A new and malicious strain of ransomware called Bad Rabbit, began spreading this past Tuesday October 24th, with most of the reported infections seen in Russia. However, because the Bad Rabbit virus is self-propagating, and can spread across corporate networks, international organizations should remain particularly vigilant.
A small number of infection attempts have been logged in Ukraine as well. CERT-UA, the Ukrainian Computer Emergency Response Team, said there had been a “massive distribution” of Bad Rabbit in the country. An earlier bulletin from the agency said the Odessa airport and Kiev subway had been affected by a cyber attack but didn’t specify if Bad Rabbit had been involved. It has since been confirmed that Bad Rabbit was, in fact, the culprit.
First Russia, Then Ukraine, Now the US: US Department of Homeland Security Issues Warning
Early Wednesday morning, leading anti-virus security company, Avast, reported that the Bad Rabbit virus had made its way to the US. Though specific breach details are difficult to come by, the US Department of Homeland Security (DHS) issued a warning about Bad Rabbit yesterday stating:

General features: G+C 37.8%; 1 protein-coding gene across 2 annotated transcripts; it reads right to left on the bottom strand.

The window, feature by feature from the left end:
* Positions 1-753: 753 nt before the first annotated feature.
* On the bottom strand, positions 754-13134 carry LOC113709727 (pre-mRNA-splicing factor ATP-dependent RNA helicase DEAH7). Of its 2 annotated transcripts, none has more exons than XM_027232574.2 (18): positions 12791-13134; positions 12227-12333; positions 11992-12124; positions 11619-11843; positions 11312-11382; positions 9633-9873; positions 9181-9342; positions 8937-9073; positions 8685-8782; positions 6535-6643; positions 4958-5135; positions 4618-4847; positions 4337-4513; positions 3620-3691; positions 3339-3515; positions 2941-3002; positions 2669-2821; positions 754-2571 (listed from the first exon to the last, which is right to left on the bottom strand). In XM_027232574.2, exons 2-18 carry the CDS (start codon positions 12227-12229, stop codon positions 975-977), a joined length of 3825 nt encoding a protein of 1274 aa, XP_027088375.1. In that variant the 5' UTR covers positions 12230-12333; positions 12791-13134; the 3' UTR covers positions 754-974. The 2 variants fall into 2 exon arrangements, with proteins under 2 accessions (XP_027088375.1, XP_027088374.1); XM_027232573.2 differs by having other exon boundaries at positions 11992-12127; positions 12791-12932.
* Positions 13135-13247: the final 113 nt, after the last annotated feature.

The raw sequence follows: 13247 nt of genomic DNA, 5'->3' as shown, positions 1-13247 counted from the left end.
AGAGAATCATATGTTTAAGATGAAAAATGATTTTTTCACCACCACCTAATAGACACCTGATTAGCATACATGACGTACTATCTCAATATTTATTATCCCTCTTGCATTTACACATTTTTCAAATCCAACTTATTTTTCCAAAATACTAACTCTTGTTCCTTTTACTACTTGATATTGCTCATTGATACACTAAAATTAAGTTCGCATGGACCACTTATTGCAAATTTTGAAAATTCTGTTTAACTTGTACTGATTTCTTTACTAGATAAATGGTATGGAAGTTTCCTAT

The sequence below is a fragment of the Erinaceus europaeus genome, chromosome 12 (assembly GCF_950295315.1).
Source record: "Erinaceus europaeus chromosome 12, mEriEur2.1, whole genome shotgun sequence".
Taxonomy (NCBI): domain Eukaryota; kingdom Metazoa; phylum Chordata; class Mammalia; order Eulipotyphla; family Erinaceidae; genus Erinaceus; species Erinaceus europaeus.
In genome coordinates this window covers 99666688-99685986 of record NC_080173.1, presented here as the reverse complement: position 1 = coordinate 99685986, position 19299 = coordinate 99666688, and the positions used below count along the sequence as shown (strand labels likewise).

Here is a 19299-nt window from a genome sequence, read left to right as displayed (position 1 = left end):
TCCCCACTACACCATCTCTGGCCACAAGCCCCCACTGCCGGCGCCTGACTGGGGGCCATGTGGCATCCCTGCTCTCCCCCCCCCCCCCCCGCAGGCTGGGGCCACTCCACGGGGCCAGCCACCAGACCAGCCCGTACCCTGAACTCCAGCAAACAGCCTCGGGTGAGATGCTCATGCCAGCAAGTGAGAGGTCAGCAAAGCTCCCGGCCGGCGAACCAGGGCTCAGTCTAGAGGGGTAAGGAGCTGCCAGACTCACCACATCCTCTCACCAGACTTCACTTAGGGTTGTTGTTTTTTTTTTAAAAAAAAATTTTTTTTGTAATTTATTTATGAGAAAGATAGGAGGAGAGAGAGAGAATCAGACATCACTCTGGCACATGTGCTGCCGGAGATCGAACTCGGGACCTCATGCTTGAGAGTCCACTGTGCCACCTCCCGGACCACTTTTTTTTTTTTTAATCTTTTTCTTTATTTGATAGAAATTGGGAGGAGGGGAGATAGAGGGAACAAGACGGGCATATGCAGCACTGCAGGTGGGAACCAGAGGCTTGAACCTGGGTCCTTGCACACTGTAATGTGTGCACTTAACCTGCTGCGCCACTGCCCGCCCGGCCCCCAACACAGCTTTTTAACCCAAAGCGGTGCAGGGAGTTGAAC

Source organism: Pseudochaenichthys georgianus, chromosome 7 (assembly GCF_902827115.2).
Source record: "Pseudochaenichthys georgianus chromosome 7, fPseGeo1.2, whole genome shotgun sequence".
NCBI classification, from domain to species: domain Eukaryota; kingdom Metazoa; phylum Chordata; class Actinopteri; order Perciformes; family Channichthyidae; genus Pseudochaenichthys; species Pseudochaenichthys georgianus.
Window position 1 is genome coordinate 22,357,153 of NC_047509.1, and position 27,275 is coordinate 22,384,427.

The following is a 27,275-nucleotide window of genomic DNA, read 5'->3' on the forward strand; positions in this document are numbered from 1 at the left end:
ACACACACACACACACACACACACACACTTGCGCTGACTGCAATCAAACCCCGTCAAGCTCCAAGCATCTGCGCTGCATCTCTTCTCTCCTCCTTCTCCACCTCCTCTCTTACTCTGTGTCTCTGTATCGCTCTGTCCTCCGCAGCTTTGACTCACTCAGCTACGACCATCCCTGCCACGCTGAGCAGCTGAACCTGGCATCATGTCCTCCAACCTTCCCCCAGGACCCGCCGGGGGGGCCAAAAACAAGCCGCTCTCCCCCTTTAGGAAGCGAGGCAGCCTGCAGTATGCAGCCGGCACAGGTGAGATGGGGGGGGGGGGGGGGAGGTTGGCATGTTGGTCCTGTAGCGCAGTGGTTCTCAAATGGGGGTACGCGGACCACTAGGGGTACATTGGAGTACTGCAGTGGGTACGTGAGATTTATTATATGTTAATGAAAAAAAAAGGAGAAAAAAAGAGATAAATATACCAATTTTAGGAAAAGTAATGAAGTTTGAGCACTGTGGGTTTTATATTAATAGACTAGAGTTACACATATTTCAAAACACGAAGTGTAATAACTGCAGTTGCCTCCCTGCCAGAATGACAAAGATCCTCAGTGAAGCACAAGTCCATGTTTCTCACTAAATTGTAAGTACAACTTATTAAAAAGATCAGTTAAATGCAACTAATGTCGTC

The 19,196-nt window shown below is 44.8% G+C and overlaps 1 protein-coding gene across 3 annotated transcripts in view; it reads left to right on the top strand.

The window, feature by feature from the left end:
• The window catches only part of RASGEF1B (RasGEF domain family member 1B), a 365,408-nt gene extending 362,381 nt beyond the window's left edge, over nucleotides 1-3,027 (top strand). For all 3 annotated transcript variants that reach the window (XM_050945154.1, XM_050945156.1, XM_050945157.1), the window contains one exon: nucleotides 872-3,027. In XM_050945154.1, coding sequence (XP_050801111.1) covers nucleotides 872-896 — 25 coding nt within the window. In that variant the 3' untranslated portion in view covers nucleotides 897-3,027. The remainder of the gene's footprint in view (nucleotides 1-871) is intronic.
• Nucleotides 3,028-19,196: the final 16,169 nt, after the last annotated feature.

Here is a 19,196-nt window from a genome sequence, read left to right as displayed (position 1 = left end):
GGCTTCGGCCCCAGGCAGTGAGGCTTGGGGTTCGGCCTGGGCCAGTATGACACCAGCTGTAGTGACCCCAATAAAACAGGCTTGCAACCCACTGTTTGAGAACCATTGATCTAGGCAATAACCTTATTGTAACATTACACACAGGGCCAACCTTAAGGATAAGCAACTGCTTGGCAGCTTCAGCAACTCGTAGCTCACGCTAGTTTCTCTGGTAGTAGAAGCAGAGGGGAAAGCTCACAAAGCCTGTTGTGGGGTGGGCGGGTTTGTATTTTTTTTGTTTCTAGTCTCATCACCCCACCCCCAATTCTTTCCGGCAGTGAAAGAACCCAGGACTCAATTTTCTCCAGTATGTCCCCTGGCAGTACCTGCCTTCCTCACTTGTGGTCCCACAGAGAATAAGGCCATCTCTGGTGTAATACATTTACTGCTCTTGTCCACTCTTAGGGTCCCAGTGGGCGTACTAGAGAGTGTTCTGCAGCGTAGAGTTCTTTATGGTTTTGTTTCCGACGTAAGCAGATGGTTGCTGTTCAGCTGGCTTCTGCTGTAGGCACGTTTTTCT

“US-CERT has received multiple reports of Bad Rabbit ransomware infections in many countries around the world. This suspected variant of Petya ransomware is malicious software that infects a computer and restricts user access to the infected machine until a ransom is paid to unlock it. US-CERT discourages individuals and organizations from paying the ransom, as this does not guarantee that access will be restored. Using unpatched and unsupported software may increase the risk of proliferation of cybersecurity threats, such as ransomware.”
DHS urged individuals and businesses to take notice and be vigilant in the face of this latest malware attack. To combat the threat, DHS is urging IT professionals to review US-CERT Alerts TA16-181A and TA17-132A, each of which describes recent ransomware events.
While cybercriminals can often be hard to track and prosecute, DHS is urging professionals to recognize the importance of making explicit reports in the case of an attack. The organization asked any potential victims of Bad Rabbit to report ransomware incidents to the Internet Crime Complaint Center (IC3) immediately.
Bad Rabbit has many similarities to the Petya virus outbreak of June 2017. Both malware families use a similar style of ransom demand and employ a self-spreading mechanism. Both threats also contain a component that targets the master boot record (MBR) of an infected computer, which overwrites the existing MBR.